I am sure everyone has heard of the four levels of competence:
- Unconscious Incompetent – We don’t know how to do something and we don’t know that we are incompetent.
- Conscious Incompetent – We are now aware that we do not know how to do something.
- Conscious Competent – We can now do it, but we have to think about it as we are doing it.
- Unconscious Competent – We are now proficient enough at the skills that we can do it without consciously thinking about what to do as it is programmed into our subconscious.
Unconscious competent is often touted as the goal. This is set as the benchmark for where we want to get out officers through training. I think for many professions this is true. For law enforcement professionals however, it is not enough. I believe there is a fifth level. That level is Unconscious Articulate Competent. It is not enough for our officers to do the right thing, they also need to be able to articulate in a court of law why their actions were reasonable and why it was necessary for them to use the level of force they did.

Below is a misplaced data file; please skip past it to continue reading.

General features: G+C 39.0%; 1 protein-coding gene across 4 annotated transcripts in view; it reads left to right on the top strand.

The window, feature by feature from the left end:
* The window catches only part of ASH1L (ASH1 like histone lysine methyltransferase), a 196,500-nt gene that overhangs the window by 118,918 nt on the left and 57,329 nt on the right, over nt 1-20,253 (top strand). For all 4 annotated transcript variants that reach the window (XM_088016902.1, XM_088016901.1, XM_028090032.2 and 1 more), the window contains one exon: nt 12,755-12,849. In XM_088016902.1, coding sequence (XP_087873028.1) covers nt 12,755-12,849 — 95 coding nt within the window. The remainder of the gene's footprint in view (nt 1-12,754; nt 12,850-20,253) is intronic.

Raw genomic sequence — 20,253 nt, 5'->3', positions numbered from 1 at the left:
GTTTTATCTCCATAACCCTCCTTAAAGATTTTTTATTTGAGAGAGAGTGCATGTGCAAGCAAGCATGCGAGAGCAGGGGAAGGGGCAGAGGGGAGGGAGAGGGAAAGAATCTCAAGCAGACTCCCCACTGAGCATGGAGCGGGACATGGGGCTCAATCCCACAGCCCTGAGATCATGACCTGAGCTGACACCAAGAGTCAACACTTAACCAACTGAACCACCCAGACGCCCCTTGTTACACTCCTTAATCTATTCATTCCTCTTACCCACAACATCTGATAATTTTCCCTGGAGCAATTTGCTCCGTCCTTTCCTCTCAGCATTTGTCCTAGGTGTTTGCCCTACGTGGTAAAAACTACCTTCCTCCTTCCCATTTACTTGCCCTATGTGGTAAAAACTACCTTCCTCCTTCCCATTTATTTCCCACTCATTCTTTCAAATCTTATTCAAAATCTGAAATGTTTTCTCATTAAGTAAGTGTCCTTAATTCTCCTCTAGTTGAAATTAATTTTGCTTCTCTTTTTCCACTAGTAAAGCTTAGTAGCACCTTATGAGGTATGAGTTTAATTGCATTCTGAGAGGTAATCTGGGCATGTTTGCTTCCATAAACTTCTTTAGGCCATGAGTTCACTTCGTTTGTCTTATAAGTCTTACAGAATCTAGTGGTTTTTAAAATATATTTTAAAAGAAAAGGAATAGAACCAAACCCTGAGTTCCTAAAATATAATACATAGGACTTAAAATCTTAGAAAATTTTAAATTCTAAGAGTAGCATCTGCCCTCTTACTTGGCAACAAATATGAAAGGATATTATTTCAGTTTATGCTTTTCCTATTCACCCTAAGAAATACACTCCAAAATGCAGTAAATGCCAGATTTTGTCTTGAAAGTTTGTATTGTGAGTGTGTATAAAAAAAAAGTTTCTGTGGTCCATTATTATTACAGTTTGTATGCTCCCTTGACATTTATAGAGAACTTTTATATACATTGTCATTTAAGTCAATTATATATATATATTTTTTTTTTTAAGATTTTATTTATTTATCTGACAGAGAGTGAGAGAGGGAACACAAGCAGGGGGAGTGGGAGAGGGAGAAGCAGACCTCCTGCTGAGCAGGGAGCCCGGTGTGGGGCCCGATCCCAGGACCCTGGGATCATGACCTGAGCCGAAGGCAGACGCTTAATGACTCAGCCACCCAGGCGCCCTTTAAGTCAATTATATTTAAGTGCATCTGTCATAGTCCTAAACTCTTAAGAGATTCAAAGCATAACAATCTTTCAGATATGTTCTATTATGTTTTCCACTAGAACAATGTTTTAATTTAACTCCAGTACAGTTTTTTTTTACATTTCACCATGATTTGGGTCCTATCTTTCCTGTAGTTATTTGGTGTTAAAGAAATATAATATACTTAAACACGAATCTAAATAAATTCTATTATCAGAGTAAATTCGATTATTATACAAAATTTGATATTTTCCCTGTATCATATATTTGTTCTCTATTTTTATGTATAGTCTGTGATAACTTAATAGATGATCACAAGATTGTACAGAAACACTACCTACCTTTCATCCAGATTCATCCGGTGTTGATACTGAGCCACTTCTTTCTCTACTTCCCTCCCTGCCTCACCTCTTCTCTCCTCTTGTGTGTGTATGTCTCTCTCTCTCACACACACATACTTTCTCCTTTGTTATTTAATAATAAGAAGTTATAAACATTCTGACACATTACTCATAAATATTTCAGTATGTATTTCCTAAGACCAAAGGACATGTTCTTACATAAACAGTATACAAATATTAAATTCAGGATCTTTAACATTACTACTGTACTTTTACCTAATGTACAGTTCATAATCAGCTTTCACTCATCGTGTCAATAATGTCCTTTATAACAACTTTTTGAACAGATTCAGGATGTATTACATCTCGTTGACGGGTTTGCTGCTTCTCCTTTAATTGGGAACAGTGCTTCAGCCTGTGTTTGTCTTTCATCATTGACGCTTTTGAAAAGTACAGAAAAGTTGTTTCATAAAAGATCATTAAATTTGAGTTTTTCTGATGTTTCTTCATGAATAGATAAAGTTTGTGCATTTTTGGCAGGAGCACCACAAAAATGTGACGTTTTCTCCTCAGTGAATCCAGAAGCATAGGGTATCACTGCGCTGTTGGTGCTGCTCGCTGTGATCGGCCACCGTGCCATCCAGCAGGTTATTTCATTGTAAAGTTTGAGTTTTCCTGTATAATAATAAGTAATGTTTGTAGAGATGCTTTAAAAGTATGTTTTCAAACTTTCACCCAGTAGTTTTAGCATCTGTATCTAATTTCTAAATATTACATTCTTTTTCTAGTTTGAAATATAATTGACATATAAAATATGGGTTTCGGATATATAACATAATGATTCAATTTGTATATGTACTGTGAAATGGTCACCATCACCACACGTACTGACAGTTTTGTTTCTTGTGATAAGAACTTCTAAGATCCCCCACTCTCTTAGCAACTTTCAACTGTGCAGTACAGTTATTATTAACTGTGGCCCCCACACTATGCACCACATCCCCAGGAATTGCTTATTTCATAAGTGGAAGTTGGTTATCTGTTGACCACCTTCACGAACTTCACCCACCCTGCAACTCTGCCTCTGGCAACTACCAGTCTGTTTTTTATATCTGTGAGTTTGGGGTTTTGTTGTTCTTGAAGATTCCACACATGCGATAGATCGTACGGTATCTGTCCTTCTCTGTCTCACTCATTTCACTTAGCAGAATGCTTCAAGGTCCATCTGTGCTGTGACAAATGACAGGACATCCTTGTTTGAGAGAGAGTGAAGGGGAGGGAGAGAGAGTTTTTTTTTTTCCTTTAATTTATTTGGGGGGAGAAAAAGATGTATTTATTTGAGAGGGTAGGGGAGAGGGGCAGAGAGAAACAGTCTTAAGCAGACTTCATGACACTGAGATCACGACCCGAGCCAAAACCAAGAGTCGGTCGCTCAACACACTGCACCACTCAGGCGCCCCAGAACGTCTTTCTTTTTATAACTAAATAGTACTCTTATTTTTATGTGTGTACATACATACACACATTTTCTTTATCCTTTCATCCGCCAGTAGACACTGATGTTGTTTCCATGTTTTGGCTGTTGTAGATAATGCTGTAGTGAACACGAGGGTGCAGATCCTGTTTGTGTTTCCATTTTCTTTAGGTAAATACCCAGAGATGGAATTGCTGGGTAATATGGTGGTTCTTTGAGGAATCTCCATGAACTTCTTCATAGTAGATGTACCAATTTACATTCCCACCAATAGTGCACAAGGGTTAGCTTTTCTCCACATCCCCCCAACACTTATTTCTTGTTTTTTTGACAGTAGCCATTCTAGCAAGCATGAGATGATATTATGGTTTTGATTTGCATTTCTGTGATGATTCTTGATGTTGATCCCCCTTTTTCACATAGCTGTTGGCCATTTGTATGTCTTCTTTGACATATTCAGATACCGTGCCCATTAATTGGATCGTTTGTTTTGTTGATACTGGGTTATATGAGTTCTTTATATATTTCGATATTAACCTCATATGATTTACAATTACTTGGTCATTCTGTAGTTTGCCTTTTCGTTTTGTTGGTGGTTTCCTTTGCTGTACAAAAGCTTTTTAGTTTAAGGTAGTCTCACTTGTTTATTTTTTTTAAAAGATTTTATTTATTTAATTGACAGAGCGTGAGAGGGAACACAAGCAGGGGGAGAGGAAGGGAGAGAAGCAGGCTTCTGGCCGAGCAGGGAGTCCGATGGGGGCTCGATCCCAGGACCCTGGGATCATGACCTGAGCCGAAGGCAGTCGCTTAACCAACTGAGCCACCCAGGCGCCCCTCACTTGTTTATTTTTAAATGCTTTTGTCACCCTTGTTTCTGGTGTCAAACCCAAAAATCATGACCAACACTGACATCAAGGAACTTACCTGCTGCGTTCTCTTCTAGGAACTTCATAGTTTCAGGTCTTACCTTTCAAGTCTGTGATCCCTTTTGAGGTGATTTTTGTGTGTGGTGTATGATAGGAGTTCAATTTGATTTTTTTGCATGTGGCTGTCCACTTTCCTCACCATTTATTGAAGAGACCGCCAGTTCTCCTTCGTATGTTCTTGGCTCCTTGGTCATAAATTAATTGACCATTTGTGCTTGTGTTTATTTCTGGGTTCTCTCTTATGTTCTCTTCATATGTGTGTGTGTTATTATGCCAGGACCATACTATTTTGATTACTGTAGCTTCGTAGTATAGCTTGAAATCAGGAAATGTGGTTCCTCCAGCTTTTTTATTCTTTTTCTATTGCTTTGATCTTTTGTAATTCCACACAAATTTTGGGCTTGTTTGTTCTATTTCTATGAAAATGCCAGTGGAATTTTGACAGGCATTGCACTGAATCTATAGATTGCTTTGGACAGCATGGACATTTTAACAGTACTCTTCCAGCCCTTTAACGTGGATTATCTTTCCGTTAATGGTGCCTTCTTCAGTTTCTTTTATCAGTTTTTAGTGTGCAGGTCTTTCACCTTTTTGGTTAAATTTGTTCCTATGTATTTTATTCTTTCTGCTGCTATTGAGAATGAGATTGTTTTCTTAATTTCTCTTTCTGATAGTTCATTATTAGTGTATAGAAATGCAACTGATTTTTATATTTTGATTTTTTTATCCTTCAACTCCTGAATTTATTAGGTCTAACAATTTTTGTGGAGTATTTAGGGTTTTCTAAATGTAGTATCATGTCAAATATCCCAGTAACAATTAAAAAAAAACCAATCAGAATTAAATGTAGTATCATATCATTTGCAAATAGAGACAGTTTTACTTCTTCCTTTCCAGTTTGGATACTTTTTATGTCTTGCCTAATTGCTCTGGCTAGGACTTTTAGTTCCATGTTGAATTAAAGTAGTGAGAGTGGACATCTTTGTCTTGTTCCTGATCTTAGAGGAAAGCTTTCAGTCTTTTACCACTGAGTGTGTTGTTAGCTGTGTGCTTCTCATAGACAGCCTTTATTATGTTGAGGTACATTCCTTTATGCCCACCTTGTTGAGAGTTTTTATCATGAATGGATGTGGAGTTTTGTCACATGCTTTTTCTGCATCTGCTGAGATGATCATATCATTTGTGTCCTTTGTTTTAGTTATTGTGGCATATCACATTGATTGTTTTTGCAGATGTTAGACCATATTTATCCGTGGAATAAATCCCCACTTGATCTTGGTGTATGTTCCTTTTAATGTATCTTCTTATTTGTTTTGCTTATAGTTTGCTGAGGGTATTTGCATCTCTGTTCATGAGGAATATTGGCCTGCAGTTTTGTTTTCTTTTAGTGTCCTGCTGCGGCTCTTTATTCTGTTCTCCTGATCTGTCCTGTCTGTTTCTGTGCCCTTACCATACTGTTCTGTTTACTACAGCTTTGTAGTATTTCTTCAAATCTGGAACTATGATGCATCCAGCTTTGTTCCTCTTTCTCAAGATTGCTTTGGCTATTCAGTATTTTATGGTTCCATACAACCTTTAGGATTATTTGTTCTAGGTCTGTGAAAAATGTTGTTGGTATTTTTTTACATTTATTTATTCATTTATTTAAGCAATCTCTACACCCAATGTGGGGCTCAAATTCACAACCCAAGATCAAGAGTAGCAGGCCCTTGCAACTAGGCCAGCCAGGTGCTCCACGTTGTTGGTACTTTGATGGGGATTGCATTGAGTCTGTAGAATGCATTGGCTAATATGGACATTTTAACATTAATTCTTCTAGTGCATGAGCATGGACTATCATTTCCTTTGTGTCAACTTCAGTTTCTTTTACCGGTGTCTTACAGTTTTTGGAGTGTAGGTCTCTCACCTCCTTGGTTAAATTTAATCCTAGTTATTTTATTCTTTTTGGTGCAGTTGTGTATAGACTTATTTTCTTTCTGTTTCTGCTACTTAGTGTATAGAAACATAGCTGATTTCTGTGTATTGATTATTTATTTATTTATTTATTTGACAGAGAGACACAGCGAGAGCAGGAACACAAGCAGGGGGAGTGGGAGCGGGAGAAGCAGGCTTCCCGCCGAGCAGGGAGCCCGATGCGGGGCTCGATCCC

If you were to watch the sports news highlights of an NBA basketball game where LeBron James was being interviewed after the game about some spectacular feat and he performed that resulted in a highlight reel dunk he may very well say “I don’t know what I did there. I just adjusted in mid air and was able to get the ball in the hoop.” Everyone would go ‘Wow. That was cool.’ and leave it at that.
Now imagine a courtroom where a law enforcement professional who performed some exceptional feat to save his life in the middle of a violent encounter testimony is, “I don’t know what I did. It just sort of happened and at the end he was dead and I was alive.” Will the attorneys, judge and jury all simply go ‘Wow. That was cool.’ and leave it at that? The answer is no, and because of that we need to train our officers to a level where they can do what is reasonable and necessary in the field and have the ability to articulate it after the event.
Over the next few blogs we will explore some options for building the art of articulation into training programs.